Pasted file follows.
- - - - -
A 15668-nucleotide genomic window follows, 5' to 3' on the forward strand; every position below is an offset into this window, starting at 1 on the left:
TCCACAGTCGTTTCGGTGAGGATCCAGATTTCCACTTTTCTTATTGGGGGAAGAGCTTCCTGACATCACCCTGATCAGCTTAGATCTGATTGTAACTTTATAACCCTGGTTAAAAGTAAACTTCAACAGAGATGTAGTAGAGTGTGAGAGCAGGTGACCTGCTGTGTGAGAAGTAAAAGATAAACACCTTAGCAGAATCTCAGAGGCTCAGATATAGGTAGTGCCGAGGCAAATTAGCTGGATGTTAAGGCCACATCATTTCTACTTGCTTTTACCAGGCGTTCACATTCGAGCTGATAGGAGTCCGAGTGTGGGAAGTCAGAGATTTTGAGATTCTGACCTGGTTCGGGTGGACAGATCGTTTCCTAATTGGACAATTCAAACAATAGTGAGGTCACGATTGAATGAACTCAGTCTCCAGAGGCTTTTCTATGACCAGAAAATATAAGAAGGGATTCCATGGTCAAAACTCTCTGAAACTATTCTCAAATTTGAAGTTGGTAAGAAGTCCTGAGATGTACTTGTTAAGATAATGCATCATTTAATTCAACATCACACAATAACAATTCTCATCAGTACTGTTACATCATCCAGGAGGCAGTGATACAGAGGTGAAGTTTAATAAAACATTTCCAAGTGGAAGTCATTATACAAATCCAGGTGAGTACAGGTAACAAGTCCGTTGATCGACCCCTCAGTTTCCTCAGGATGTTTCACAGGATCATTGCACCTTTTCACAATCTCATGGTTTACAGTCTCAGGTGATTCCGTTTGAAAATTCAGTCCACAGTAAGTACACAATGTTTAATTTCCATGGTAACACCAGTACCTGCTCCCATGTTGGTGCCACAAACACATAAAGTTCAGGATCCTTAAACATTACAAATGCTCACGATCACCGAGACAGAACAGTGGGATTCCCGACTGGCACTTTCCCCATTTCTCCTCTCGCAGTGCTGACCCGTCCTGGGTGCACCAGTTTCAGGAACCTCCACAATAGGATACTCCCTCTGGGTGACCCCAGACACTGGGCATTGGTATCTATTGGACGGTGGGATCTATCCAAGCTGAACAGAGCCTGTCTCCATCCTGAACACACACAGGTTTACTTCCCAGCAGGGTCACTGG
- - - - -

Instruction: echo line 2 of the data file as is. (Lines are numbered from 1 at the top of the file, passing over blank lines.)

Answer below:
TCCACAGTCGTTTCGGTGAGGATCCAGATTTCCACTTTTCTTATTGGGGGAAGAGCTTCCTGACATCACCCTGATCAGCTTAGATCTGATTGTAACTTTATAACCCTGGTTAAAAGTAAACTTCAACAGAGATGTAGTAGAGTGTGAGAGCAGGTGACCTGCTGTGTGAGAAGTAAAAGATAAACACCTTAGCAGAATCTCAGAGGCTCAGATATAGGTAGTGCCGAGGCAAATTAGCTGGATGTTAAGGCCACATCATTTCTACTTGCTTTTACCAGGCGTTCACATTCGAGCTGATAGGAGTCCGAGTGTGGGAAGTCAGAGATTTTGAGATTCTGACCTGGTTCGGGTGGACAGATCGTTTCCTAATTGGACAATTCAAACAATAGTGAGGTCACGATTGAATGAACTCAGTCTCCAGAGGCTTTTCTATGACCAGAAAATATAAGAAGGGATTCCATGGTCAAAACTCTCTGAAACTATTCTCAAATTTGAAGTTGGTAAGAAGTCCTGAGATGTACTTGTTAAGATAATGCATCATTTAATTCAACATCACACAATAACAATTCTCATCAGTACTGTTACATCATCCAGGAGGCAGTGATACAGAGGTGAAGTTTAATAAAACATTTCCAAGTGGAAGTCATTATACAAATCCAGGTGAGTACAGGTAACAAGTCCGTTGATCGACCCCTCAGTTTCCTCAGGATGTTTCACAGGATCATTGCACCTTTTCACAATCTCATGGTTTACAGTCTCAGGTGATTCCGTTTGAAAATTCAGTCCACAGTAAGTACACAATGTTTAATTTCCATGGTAACACCAGTACCTGCTCCCATGTTGGTGCCACAAACACATAAAGTTCAGGATCCTTAAACATTACAAATGCTCACGATCACCGAGACAGAACAGTGGGATTCCCGACTGGCACTTTCCCCATTTCTCCTCTCGCAGTGCTGACCCGTCCTGGGTGCACCAGTTTCAGGAACCTCCACAATAGGATACTCCCTCTGGGTGACCCCAGACACTGGGCATTGGTATCTATTGGACGGTGGGATCTATCCAAGCTGAACAGAGCCTGTCTCCATCCTGAACACACACAGGTTTACTTCCCAGCAGGGTCACTGG